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Memorialisation

Heritage, Museums and Memorialisation in Kenya: exploring the past in the present

Project partners (in alphabetical order):

The following organisations are participating in the research.

ABASUBA COMMUNITY PEACE MUSEUM

Based on islands in Lake Victoria, this museum was founded by members of the Abasuba community to promote and protect their cultural and natural heritage. A new museum has recently opened, replacing an older one built by the community in 2000. The community works with the Trust for African Rock Art (TARA) and National Museums of Kenya (NMK) to protect and manage nearby rock art sites. The museum also promotes traditional methods of peace and conflict resolution.

Abasuba Community Peace Museum

 

Mawanga rock art, Mfangano Island

See the Trust for African Rock Art's (TARA) website for more information about their work

AKAMBA COMMUNITY PEACE MUSEUM

The Akamba Peace Museum is situated in the countryside near Machakos in a village called Kyanzasu. It was founded in 2002 by curator Munuve Mutisya, on land inherited from his father. The museum was one of the original group of peace museums involved in the Community Peace Museums Programme set up by Dr. Sultan Somjee, and is now part of the Community Peace Museums Heritage Foundation. The museum is particularly rich in material culture. Munuve, an accomplished musician and beader, has participated in collaborations with Native American beaders in the US, and has been active in working with local healers and elders in the community.

Link to photographs of Akamba Community Peace Museum at Kyanzasu

AEMBU COMMUNITY PEACE MUSEUM

This comes under the umbrella of the Community Peace Museums Heritage Foundation, which aims to foster community traditions of peace building, dialogue, healing and environmental care. Based near Aembu town, Embu District, it contains cultural artefacts connected with the Aembu community. Indigenous peace trees have been planted in the grounds of the museum. Museum staff are also working with local elders to conserve and protect two endangered sacred forests.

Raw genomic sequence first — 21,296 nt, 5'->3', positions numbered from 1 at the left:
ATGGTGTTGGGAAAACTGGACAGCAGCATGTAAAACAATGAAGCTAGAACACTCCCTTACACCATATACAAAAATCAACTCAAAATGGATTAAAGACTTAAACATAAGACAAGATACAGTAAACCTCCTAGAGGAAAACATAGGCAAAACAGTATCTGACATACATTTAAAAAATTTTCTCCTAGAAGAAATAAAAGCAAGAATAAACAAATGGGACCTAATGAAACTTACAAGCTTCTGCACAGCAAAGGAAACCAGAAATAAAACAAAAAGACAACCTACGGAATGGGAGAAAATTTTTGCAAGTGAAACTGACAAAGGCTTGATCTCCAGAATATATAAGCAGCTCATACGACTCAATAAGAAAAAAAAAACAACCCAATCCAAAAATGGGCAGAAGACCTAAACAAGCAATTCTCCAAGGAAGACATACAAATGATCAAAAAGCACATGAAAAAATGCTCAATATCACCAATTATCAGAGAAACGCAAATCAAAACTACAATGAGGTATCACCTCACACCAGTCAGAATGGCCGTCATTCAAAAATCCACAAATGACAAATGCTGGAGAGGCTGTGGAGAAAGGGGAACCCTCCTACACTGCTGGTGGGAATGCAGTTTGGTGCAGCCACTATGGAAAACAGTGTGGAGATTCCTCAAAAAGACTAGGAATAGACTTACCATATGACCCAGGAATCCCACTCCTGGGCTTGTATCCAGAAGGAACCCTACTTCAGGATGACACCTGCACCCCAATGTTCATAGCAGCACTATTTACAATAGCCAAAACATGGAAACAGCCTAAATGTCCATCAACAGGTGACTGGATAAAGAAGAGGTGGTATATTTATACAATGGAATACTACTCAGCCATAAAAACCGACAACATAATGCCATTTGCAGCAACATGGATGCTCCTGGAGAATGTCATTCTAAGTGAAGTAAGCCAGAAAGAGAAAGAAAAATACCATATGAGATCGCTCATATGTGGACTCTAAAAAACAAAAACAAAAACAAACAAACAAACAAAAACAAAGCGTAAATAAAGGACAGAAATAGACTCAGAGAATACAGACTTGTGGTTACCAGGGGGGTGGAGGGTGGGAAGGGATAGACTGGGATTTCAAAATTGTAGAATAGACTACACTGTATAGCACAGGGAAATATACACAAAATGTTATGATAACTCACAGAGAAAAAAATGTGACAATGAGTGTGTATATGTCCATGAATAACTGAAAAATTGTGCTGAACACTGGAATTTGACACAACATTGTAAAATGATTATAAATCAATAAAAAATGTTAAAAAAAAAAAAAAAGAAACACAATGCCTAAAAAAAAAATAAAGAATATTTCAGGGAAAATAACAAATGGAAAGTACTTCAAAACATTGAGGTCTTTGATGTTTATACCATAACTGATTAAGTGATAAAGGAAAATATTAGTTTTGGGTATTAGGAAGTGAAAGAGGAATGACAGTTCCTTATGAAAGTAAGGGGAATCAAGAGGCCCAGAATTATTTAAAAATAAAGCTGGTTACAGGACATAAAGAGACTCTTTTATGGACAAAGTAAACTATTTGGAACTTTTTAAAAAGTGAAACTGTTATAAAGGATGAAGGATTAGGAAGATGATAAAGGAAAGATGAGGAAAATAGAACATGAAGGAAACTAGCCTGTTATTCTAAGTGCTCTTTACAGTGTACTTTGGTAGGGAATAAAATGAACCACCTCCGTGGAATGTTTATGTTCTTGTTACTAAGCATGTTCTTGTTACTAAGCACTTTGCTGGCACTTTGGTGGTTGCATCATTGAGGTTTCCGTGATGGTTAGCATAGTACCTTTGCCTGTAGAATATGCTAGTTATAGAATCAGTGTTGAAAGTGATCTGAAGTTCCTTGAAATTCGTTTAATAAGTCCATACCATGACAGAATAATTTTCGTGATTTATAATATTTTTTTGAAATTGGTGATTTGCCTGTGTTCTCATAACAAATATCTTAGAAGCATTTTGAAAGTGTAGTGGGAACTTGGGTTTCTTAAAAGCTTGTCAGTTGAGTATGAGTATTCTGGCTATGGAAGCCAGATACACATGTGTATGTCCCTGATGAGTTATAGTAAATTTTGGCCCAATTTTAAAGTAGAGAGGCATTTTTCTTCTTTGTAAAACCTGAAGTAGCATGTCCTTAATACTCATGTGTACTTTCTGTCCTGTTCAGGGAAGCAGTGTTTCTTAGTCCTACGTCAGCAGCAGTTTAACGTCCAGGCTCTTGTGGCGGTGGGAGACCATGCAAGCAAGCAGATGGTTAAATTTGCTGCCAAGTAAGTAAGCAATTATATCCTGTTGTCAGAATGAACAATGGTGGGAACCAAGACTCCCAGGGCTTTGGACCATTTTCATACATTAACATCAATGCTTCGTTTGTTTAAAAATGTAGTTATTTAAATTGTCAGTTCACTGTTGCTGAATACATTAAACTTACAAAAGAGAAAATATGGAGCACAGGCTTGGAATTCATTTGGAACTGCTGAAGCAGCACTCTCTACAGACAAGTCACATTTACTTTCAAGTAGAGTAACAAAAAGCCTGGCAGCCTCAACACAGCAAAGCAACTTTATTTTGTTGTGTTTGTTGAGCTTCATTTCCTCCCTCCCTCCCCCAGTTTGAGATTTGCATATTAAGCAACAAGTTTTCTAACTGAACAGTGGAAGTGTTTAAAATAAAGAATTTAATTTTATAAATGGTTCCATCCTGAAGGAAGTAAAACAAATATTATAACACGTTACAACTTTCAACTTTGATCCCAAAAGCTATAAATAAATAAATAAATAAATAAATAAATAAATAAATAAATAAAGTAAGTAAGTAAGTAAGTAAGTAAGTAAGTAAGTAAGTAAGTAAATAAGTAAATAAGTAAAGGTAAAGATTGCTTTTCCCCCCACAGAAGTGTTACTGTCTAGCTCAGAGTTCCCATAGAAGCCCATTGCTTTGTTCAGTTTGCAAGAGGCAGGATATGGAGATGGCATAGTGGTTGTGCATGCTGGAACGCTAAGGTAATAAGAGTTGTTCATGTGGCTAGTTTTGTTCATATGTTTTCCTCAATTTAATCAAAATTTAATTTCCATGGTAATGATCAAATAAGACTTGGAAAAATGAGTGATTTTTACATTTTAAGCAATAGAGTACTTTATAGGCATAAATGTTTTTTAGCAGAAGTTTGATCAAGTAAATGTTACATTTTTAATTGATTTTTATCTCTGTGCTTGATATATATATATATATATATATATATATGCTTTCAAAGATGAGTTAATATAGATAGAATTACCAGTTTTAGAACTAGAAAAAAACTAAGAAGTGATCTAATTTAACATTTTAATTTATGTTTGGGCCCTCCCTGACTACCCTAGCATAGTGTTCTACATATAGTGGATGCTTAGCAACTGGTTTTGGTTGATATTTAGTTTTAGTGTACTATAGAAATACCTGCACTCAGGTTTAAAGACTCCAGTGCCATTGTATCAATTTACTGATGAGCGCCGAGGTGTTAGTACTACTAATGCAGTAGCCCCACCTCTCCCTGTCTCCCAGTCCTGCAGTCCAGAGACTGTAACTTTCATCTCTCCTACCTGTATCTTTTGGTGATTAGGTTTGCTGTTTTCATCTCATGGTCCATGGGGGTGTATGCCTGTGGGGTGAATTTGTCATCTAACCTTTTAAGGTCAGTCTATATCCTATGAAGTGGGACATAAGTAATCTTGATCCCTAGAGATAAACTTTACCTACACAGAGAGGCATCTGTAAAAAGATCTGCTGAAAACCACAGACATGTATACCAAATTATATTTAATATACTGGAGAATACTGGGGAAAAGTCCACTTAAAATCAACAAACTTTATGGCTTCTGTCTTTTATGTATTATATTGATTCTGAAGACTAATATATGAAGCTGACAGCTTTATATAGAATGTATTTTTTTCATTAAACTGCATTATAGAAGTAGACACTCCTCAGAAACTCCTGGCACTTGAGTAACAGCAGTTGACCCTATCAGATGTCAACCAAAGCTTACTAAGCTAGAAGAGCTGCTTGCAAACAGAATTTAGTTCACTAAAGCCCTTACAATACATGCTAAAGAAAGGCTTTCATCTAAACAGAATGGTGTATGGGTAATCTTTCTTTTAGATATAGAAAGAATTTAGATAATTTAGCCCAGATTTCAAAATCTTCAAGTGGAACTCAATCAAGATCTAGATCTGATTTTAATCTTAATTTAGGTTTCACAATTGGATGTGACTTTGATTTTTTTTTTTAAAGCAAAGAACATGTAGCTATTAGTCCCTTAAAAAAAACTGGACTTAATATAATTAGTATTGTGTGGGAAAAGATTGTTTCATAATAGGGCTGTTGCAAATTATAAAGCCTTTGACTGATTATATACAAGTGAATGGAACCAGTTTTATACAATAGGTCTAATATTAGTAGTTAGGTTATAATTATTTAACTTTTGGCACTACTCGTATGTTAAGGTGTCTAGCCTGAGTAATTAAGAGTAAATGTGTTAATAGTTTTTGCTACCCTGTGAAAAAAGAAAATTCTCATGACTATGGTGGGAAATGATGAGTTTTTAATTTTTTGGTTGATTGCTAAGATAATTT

Profile of Aembu Community Peace Museum

LARI MEMORIAL PEACE MUSEUM

Alice Wanjiru and Susa Kagwima in Lari Memorial Peace MuseumThis small museum, in Kiambu District, was created in a grassroots effort to bring about reconciliation in a community that is still suffering the after-effects of the Lari Massacres of March 1953, during the Mau Mau emergency. This struggle divided Kenyans, and continues to do so. The management committee includes former Loyalists (Africans who were ‘loyal’ to the British colonial power) and former Mau Mau fighters. It is part of the Community Peace Museums Heritage Foundation, founded by ethnographer Dr Sultan Somjee.


Lari Memorial Peace Museum leaflet pdf (2,031 kb)

Exchange visit to Lari for community peace museums curators link

Lari Memorial Peace Museum website

 

NATIONAL MUSEUMS OF KENYA (NMK)

The state museum, whose main flagship museum and headquarters are in Nairobi, was founded in 1909. NMK also runs provincial museums across Kenya. It is empowered by law to regulate the preservation and protection of heritage sites, antiquities and monuments. Nairobi National Museum was recently refurbished, with major funding from the European Union; the renovation is ongoing. Our research focus is largely on the renovation of the history gallery, and discussions around it, as well as regional activities.

 

PORINI ASSOCIATION

An environmental conservation organization founded in 2005. Porini means ‘natural wilderness’ in Swahili. It sees effective environmental conservation as a function of cultural wisdom and commitment from local communities. Porini supports ecological and cultural regeneration through community ecological governance, community museums, promotion of indigenous knowledge and community empowerment, among other activities. It is pioneering community eco-mapping of forests in several areas.

SIMOO (Simba Maasai Outreach Organization)

John Ole Sakuda, Seu-Seu community museumA community-based organization that works with Maasai pastoralist communities in Olosh-oibor villages, south of the Ngong Hills in Kajiado District. Its major objective is to improve the living standards of the poorest community members through integrated development. Activities include a food security programme, animal husbandry and development of water sources; education; women’s empowerment; lobbying and advocacy of indigenous peoples’ rights, and capacity building. It runs a community peace museum, and organises cultural shows.

 

 

Samson Mathiu photo

 

 

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